Of the initial course, 19 trainees qualified despite delays due to bad weather. Students were housed and taught in purpose-built accommodation on site and referred to themselves as BPs, probably from the term Basic Pilot Training. A total of six training courses were conducted by the flying school with the last completed just before the announcement of the Armistice in 1918. The rationale for the school had always been driven by politics rather than demonstrated need and this did cause some friction with the military. Graduates were deemed as being inexperienced in military flying and tactical skills and as a civilian training school, pilots did not automatically gain commissions in the Australian Flying Corps, but had to submit for further examination by the Central Flying School in Victoria.

 

 

Only a handful of qualifying pilots secured commissions with the AFC leading to considerable frustration. Their services were offered by the Prime Minister to the Royal Flying Corps and some embarked for England to serve either as cadet pilots or mechanics. There was uncertainty as to how long the war would last and their training was also seen to be inadequate by the War Office for the same reasons as those of the Australian military. By the fourth intake a group of students were making their dissatisfaction over their future known. There was also wrangling about allowances and having to fund their own travel to the UK or Egypt to enlist.

Nevertheless, Premier Holman persisted, and two further courses were run prior to the war’s end. The sixth course started in August 1918 and by Armistice in November, a total of 71 pilots had graduated with 20 joining the AFC and 40 going to the RFC (and, after April 1918, the Royal Air Force). Seven graduates lost their lives during the war, 3 in the AFC and 2 in the RFC and 2 in the RAF.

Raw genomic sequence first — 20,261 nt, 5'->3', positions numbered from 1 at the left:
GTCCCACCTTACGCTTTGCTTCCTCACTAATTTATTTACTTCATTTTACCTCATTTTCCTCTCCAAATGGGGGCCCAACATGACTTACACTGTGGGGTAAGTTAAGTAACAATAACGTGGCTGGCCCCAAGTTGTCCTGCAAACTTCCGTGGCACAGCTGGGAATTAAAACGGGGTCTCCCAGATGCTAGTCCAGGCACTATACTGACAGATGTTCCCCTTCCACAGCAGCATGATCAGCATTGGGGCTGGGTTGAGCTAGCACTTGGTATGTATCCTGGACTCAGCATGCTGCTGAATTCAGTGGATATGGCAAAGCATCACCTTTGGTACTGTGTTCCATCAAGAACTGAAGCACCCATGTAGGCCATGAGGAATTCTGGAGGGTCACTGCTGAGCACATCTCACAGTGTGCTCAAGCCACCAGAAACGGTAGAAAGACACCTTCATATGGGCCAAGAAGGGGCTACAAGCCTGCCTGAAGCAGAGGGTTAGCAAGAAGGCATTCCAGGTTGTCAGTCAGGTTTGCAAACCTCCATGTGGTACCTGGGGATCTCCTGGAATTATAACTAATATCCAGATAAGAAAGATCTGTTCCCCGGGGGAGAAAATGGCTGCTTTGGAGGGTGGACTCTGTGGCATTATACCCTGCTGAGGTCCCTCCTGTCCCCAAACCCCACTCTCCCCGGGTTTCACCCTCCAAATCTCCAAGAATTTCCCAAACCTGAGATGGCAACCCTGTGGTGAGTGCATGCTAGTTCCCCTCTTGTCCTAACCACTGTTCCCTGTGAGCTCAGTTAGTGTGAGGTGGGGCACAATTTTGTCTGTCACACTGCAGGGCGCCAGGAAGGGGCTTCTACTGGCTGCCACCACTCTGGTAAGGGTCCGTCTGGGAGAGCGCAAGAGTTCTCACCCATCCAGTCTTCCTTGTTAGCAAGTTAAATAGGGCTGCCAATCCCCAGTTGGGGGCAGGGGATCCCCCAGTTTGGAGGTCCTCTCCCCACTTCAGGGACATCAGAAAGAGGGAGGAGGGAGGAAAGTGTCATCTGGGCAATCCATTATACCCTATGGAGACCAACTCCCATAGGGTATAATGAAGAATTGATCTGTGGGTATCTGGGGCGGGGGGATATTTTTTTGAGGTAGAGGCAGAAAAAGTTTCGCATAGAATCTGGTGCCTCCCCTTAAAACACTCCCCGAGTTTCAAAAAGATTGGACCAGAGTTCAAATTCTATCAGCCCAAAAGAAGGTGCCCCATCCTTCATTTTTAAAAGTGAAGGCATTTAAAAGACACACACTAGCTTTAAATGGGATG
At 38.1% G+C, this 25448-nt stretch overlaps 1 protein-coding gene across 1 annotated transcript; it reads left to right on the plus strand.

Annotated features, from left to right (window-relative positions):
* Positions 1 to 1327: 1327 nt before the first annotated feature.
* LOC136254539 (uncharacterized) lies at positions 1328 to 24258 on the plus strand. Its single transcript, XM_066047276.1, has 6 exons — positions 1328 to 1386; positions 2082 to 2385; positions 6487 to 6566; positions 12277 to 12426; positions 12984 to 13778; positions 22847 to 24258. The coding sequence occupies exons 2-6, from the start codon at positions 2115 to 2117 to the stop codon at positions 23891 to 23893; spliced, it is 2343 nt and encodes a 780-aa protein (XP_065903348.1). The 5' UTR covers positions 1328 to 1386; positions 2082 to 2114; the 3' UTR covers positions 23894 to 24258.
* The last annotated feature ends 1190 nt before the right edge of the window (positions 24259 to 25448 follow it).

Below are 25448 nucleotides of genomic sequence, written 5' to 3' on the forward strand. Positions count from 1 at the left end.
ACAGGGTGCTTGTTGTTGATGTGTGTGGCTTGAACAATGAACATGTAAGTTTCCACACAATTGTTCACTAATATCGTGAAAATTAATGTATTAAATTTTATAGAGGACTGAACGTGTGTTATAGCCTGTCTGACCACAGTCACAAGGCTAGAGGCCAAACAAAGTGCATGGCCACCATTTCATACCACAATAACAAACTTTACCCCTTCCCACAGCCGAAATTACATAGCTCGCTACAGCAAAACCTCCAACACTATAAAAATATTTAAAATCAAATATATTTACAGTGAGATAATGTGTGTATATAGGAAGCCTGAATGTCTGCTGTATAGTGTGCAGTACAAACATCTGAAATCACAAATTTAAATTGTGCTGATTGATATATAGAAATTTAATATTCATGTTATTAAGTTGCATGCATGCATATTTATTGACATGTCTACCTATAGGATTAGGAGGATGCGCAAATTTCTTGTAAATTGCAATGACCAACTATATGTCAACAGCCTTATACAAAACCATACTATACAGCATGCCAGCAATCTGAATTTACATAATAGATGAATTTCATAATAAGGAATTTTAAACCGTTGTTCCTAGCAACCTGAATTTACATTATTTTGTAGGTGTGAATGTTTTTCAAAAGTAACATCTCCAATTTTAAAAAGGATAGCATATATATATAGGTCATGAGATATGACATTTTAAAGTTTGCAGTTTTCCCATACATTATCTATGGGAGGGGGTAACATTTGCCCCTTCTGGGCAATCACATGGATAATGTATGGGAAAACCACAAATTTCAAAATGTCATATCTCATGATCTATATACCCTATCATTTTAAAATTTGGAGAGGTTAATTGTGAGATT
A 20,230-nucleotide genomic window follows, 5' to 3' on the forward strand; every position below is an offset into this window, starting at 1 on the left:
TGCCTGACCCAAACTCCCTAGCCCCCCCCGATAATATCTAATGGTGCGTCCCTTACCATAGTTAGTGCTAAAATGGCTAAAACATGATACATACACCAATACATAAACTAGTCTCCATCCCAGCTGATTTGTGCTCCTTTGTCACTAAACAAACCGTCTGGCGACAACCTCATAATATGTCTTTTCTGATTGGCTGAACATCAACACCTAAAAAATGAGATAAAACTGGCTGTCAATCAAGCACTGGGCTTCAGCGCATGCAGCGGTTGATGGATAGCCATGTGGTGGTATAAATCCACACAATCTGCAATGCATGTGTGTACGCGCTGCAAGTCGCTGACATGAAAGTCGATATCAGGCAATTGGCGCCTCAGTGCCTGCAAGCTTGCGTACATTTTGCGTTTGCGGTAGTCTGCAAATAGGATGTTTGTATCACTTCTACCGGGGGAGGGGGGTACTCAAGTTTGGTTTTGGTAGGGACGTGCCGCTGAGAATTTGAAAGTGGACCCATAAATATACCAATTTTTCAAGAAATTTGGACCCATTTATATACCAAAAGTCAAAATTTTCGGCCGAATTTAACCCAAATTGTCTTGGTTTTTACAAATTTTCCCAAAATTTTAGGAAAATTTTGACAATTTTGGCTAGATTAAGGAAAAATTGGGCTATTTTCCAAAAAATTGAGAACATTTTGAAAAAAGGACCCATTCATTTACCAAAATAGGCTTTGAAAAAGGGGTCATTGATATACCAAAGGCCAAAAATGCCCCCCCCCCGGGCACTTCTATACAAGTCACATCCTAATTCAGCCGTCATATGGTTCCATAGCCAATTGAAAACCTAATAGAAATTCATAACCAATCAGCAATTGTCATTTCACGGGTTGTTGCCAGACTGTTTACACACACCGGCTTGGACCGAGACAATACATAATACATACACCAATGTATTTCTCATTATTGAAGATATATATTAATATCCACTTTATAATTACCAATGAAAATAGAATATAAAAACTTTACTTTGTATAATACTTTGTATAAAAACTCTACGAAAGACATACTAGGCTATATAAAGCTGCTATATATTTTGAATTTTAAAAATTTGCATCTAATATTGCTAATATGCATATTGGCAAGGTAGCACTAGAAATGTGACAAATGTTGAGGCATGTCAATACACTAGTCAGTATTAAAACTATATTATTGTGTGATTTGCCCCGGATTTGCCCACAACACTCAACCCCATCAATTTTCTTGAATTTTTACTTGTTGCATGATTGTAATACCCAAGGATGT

After the war, effort was made to convert the school to a civilian flying school, but the costs associated were becoming prohibitive and the NSW Government eventually asked the Commonwealth Government to take control. In 1923 the Commonwealth purchased the site and in 1925 became RAAF Base Richmond, home to No 3 Squadron.

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Richmond, NSW. 1917. Studio portrait of Wallace (Waddy) Andrew McDougall showing both the cap and shoulder sleeve insignia being worn. McDougal initially enlisted in the AIF as a Gunner (Gnr) on 27 November 1916. He was discharged on 4 January 1917 having qualified as a pilot at the Aviation School in Richmond. On 5 January 1917 he was appointed 2nd Lieutenant in the Australian Flying Corps (AFC) and embarked overseas on 21 November 1917, where he completed further training in England, and served in France before returning to Australia on 28 February 1919. (Donor A. McDougall). AWM Accession Number: P02844.001